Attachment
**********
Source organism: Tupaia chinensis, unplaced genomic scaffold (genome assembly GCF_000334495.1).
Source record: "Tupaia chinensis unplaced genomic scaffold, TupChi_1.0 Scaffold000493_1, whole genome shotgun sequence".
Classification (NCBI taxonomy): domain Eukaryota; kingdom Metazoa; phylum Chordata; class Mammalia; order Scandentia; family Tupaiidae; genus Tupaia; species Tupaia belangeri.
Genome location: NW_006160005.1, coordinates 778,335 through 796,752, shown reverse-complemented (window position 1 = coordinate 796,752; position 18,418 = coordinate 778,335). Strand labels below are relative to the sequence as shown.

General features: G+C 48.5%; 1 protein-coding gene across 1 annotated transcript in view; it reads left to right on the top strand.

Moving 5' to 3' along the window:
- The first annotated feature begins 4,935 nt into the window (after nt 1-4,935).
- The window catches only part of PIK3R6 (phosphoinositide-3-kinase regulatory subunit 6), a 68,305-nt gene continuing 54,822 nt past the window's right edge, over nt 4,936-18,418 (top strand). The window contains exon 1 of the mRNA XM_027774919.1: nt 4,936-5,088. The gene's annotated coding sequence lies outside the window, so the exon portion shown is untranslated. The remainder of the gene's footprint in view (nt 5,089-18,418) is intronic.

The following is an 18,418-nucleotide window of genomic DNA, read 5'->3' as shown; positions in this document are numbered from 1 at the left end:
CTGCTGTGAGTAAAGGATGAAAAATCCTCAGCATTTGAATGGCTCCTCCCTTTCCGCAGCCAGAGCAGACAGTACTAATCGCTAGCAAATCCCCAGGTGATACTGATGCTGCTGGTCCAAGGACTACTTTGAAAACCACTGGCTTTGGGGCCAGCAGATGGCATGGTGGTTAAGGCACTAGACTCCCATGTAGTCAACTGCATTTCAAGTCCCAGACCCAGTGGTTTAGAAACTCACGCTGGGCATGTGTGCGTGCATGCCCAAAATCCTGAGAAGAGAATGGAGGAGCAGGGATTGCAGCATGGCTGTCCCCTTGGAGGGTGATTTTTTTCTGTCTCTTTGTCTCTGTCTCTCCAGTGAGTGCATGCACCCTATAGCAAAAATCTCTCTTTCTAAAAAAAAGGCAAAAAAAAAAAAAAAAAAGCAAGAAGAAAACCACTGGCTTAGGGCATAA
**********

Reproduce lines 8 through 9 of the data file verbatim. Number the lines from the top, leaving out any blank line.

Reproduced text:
- The window catches only part of PIK3R6 (phosphoinositide-3-kinase regulatory subunit 6), a 68,305-nt gene continuing 54,822 nt past the window's right edge, over nt 4,936-18,418 (top strand). The window contains exon 1 of the mRNA XM_027774919.1: nt 4,936-5,088. The gene's annotated coding sequence lies outside the window, so the exon portion shown is untranslated. The remainder of the gene's footprint in view (nt 5,089-18,418) is intronic.

The following is an 18,418-nucleotide window of genomic DNA, read 5'->3' as shown; positions in this document are numbered from 1 at the left end: